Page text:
The decision to include Harris’s work in this collection produced lively discussions between Mr. Gates and Ms. Tatar. “I felt uncomfortable with it,” Ms. Tatar said. But Mr. Gates disagreed. The exchange proved to be a key moment of collaboration.
“In my house, growing up in Piedmont, West Virginia, we collected Mother Goose and Joel Chandler Harris,” he said. “My father used to tell Brer Rabbit stories to my brother and me all the time.”
. . .
In the late 19th century and early 20th century, African-Americans debated whether these folk tales were worth preserving. Some people considered the stories remnants of slavery rather than evidence of ingenuity.
The novelist Toni Morrison, however, has played an important role in validating these stories by integrating them into her writing, Ms. Tatar said.
While Ms. Morrison’s novels contain traces of innovative uses of folklore, “Tar Baby” is the most obvious and the one Mr. Gates was particularly eager to include in this collection. Not only is it one of his favorite stories but he also finds the appearance of the tar baby in many cultures “haunting.” The original folk tale is the story of Brer Fox and Brer Rabbit. Angry that Brer Rabbit is always stealing from his garden, Brer Fox makes a tar baby. Brer Rabbit comes across the figure and tries to start a conversation. He grows frustrated by the lack of response and hits the tar baby, only to find his paw stuck in what is a doll made of tar and turpentine.
. . .
Folk tales give us “ancestral wisdom,” they teach children lessons about compassion, forgiveness and respect, said Ms. Tatar. They take us “back to the people who lived before us.” They help us “navigate the future.”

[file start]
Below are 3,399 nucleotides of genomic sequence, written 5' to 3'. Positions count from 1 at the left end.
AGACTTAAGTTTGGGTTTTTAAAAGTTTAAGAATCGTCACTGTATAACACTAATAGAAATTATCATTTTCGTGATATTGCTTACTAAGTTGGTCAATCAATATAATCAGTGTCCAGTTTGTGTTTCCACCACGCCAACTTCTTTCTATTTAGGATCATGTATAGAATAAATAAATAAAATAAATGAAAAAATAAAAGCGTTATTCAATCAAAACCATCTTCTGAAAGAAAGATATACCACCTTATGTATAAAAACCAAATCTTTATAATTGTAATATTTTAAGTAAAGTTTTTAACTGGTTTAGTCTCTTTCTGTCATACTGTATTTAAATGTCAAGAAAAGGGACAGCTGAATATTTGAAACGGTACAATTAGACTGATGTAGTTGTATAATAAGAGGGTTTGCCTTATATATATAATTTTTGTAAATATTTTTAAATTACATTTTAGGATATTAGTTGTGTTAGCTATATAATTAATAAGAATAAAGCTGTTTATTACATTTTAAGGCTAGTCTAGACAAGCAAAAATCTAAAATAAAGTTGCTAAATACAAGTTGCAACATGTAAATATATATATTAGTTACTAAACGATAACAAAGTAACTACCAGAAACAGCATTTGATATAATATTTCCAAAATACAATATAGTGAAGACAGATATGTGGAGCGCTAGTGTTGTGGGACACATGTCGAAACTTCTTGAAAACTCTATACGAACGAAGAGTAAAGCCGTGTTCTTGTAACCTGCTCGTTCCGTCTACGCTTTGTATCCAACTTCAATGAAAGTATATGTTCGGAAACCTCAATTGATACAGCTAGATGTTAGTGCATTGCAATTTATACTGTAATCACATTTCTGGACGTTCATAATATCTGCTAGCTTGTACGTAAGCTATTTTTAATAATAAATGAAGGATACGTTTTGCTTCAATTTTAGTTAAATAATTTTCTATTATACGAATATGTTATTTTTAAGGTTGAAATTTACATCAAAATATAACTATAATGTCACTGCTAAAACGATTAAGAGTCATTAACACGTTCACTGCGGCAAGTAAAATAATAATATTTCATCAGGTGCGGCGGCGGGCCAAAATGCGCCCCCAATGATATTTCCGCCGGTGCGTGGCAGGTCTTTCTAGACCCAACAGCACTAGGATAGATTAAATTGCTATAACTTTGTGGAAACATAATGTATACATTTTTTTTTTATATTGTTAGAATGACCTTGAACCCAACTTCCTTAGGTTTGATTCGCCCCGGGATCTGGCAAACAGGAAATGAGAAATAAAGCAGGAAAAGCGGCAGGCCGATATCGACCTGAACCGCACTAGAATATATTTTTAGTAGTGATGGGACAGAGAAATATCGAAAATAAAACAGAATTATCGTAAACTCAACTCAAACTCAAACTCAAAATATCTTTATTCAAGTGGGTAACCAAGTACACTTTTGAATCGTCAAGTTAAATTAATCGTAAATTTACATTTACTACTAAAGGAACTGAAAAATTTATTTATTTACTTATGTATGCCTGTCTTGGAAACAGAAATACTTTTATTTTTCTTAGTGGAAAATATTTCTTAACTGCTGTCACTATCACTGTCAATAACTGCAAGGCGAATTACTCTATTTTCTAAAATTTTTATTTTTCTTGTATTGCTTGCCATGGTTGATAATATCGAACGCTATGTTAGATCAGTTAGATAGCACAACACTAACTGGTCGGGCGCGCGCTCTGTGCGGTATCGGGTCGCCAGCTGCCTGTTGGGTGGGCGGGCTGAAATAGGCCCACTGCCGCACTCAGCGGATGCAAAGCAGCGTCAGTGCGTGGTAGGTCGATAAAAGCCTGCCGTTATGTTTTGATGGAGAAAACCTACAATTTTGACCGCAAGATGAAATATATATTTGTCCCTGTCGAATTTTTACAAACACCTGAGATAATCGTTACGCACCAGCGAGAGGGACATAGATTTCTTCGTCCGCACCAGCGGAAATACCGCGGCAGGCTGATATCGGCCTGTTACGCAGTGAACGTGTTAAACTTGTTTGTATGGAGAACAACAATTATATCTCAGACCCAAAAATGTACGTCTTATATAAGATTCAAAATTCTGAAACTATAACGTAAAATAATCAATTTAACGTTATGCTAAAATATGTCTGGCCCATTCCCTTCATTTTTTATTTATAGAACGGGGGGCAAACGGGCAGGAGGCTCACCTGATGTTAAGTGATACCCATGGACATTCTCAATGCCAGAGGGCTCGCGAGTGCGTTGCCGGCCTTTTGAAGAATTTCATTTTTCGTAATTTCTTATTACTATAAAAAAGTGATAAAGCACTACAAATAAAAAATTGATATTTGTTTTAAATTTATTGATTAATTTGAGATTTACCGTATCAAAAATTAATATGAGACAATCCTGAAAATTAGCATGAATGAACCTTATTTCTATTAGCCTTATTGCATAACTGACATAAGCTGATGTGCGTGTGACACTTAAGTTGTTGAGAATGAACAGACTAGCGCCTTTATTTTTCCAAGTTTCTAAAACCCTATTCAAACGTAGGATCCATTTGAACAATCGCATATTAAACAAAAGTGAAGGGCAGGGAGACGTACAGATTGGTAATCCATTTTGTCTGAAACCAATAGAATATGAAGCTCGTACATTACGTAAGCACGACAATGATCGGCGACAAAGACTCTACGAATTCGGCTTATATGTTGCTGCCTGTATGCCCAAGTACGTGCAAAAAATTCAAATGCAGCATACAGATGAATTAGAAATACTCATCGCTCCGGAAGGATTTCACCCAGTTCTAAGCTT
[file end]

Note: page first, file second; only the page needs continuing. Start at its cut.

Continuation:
Mr. Gates couldn’t agree more. He has dedicated this labor of love to his 3-year-old granddaughter. He wants the book to be not just for her and black children of her generation, but for all American children.

For the full commentary, see:
LOVIA GYARKYE. “Folklore Reclaimed From History’s Dustbin.” The New York Times (Fri., DEC. 15, 2017): C23.
(Note: ellipses, and bracketed year, added.)
(Note: the online version of the commentary has the date DEC. 14, 2017, and has the title “From Two Scholars, African-American Folk Tales for the Next Generation.”)

The book by Gates and Tatar, is:
Gates, Henry Louis, Jr., and Maria ‎Tatar, eds. The Annotated African American Folktales. New York: Liveright Publishing Corp., 2017.

The book by Joel Chandler Harris, is:
Harris, Joel Chandler. Uncle Remus. New York: D. Appleton and Co., 1895.

Disney Stories Give Happiness to the Poor

(p. 1B) If the arts community had been blossoming in north Omaha when Adrienne Brown-Norman was growing up there in the 1960s and ’70s, she may never have moved to California and become a senior illustrator for Disney Publishing Worldwide.